Mercury (Hobart) - Magazine - - UPFRONT - AMANDA DUCKER

Krissy Kneen made her name as a fear­less writer with her 2010 erotic mem­oir. The Aus­tralian Lit­er­ary Re­view de­scribed Af­fec­tion as “an authen­tic ex­pres­sion of fem­i­nine sala­cious­ness [with Kneen] re­fus­ing to primp ei­ther her­self or her story into stereo­typ­i­cal palata­bil­ity”.

“Sex comes eas­ily to me and writ­ing about sex comes eas­ily to me,” says the Bris­bane author on a trip to Ho­bart to pro­mote her new novel, which is quite a de­par­ture.

“Peo­ple re­ally know me for the sex writ­ing be­cause it’s so dif­fer­ent to what other peo­ple do in Aus­tralia … there’s lots of peo­ple writ­ing erotic fic­tion, but not many write about it in a lit­er­ary way.”

Though risk­ing an an­ti­cli­mac­tic re­sponse from read­ers af­ter of­fer­ing up such juicy ma­te­rial, Kneen, 50, likes to keep things in­ter­est­ing for her­self in more ways than one.

That is why she leapt into var­i­ous gen­res in­clud­ing psy­cho­log­i­cal drama be­fore gen­rebend­ing again for her new fic­tion. The author de­fines Win­ter­ing, which is set in Tas­ma­nia’s far South, as gothic fic­tion.

PhD can­di­date Jes­sica, a tac­i­turn young woman who works as a guide at Hast­ings Caves, is keep­ing old demons at bay and swim­ming in a pas­sion­ate live-in re­la­tion­ship with a Dover lo­cal named Matthew.

Her life takes a creepy turn when her man dis­ap­pears. Matthew’s car is found de­serted on a for­est road, the driver’s door ajar. A clue to his van­ish­ing is a strange image recorded on his aban­doned mo­bile phone.

As in­ves­ti­ga­tions get un­der way Jes­sica be­gins to won­der if she re­ally knew him. Alone in his town, where she knows few peo­ple, Jes­sica has no idea who or what to trust.

She is be­friended by a group of women whose men also ap­pear to have been “taken by the for­est” and turned into mon­strous ema­ci­ated crea­tures with more than a pass­ing re­sem­blance to Tas­ma­nian tigers.

And so it goes. The mood and set­ting are quite Kettering In­ci­dent, with strange hap­pen­ings in chill­ing places and a dis­con­nected fe­male pro­tag­o­nist.

With its su­per­nat­u­ral hor­ror ele­ment, Win­ter­ing may sur­prise a lit­er­ary read­er­ship choos­ing the book based on the riv­et­ingly read­able rep­u­ta­tion of some of the for­mer Stella Prize fi­nal­ist’s pre­vi­ous books and the pres­tige of her long-term pub­lisher, Text Pub­lish­ing.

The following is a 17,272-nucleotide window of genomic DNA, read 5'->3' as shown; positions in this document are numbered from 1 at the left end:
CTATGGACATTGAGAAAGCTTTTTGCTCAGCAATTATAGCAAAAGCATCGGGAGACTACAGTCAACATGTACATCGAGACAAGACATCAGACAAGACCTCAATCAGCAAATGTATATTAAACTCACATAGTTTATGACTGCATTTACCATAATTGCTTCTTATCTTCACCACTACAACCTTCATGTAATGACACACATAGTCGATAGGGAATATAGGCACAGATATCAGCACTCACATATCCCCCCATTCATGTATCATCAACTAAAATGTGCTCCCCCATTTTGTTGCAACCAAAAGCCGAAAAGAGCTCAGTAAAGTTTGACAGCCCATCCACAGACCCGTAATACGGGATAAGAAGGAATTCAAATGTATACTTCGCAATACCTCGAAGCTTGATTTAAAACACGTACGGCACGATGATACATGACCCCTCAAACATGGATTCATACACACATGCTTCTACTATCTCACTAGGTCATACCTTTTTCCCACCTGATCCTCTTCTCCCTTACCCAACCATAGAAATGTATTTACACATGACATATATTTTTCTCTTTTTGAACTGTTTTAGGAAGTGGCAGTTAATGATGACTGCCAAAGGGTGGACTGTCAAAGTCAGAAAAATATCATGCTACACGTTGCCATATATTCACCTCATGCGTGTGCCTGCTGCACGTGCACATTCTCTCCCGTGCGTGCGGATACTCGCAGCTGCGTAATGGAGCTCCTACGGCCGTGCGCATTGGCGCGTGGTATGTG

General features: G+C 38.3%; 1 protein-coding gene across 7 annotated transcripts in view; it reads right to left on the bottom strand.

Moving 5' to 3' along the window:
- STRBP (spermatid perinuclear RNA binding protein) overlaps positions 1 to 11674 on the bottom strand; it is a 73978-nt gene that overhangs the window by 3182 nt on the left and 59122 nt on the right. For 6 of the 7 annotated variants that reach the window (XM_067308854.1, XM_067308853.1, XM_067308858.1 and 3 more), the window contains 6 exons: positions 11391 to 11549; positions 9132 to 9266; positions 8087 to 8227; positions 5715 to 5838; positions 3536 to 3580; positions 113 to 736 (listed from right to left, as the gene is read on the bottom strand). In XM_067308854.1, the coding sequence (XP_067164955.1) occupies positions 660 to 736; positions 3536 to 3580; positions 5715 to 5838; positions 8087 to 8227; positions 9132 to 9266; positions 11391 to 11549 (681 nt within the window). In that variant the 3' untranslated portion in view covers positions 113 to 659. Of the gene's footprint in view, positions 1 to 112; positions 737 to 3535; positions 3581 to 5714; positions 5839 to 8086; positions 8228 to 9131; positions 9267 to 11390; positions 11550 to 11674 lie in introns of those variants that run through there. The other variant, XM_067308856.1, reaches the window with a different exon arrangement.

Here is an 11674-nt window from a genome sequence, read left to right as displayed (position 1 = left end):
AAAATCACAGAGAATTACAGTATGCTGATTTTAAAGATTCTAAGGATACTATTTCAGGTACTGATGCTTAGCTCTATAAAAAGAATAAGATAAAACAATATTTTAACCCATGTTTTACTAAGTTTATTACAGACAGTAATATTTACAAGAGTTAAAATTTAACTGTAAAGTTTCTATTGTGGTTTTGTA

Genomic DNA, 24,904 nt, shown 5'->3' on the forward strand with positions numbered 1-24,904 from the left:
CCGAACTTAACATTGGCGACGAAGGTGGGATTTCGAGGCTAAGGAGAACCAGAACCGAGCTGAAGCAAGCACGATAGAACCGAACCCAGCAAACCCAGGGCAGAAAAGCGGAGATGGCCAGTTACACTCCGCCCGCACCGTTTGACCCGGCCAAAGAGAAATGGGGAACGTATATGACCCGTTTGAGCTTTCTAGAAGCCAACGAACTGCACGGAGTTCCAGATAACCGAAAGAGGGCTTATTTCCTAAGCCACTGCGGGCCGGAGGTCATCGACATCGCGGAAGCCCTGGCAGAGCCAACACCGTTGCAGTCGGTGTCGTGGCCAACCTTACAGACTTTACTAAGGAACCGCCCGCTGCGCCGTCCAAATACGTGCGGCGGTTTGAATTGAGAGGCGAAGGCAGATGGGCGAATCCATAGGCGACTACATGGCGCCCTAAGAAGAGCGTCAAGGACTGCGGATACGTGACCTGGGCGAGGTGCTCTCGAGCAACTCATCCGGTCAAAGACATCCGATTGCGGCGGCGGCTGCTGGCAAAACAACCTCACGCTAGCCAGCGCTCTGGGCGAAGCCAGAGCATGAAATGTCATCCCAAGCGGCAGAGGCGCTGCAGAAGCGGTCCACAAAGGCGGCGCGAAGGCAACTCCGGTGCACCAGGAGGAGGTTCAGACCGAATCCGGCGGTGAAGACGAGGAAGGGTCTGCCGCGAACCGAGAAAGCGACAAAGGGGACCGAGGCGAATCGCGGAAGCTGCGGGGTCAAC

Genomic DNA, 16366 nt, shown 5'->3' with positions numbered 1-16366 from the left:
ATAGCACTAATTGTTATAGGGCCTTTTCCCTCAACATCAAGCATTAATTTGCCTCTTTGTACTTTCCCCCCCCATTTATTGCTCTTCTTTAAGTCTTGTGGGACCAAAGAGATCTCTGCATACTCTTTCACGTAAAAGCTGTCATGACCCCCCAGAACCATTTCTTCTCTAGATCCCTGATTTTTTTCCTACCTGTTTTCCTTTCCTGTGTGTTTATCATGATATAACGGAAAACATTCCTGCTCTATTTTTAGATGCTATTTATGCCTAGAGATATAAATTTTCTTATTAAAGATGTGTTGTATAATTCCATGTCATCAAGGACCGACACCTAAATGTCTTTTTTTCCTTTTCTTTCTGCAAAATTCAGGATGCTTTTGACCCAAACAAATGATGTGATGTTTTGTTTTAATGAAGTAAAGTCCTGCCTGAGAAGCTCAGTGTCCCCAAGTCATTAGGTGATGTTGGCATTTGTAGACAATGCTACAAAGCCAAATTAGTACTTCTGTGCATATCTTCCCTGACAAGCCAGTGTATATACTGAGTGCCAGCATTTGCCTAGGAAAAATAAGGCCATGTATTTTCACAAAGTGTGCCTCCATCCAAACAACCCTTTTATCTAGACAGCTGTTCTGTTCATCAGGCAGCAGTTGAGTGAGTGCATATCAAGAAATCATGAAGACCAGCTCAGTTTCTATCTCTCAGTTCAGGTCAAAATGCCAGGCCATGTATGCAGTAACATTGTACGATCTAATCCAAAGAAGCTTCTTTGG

Kneen, pro­nounced “Neen”, says the creative puz­zle she was de­ter­mined to crack was the mar­riage of the strange with the or­di­nary. “The chal­lenge for me as a writer was try­ing to keep the real world ex­actly as I see it and to have the su­per­nat­u­ral world just bub­bling un­der the sur­face and per­haps break­ing through oc­ca­sion­ally.”

She had no se­ri­ous reser­va­tions about in­clud­ing the thy­lacine, given its lit­er­ary ubiq­uity in Tas­ma­nian sto­ries. “Cer­tainly I knew there were cer­tain tropes used a lot and I knew I was us­ing some of those, but the Tas­ma­nian tiger is such a hook to the imag­i­na­tion: to think that some­thing we think is ex­tinct could pos­si­bly still ex­ist.”

Tas­ma­nia fas­ci­nates the author, who works part-time at a Bris­bane book­shop and vis­its the state reg­u­larly to spend time with her fa­ther, who lives at Dover.

Their Tas­ma­nian story be­gan 12 years ago when the pair rode mo­tor­bikes down from Queens­land and camped around the state.

“We had a won­der­ful time and had no creepy ex­pe­ri­ences at all,” she says, “though it rained all the time”.

Within two months of go­ing home, her fa­ther had found his Tassie bolt­hole and moved down. Since, Kneen has made reg­u­lar trips to spend time with him, fish and write at the South­port shack she used as in­spi­ra­tion for Jes­sica and Matthew’s home. It was the land­scape, though, that fired her imag­i­na­tion.

“On the drive be­tween that shack and Dover — which I’d do at night for din­ner with Dad — there’s an area of road where you are watch­ing your phone and the bars are go­ing down un­til it’s SOS only, then no ser­vice. The for­est is so thick. I thought, ‘If you get into trou­ble here, if you are stuck, what would hap­pen? You couldn’t call for help’.”

With that uneasy thought, Win­ter­ing was born.

Win­ter­ing, Text Pub­lish­ing, $29.99

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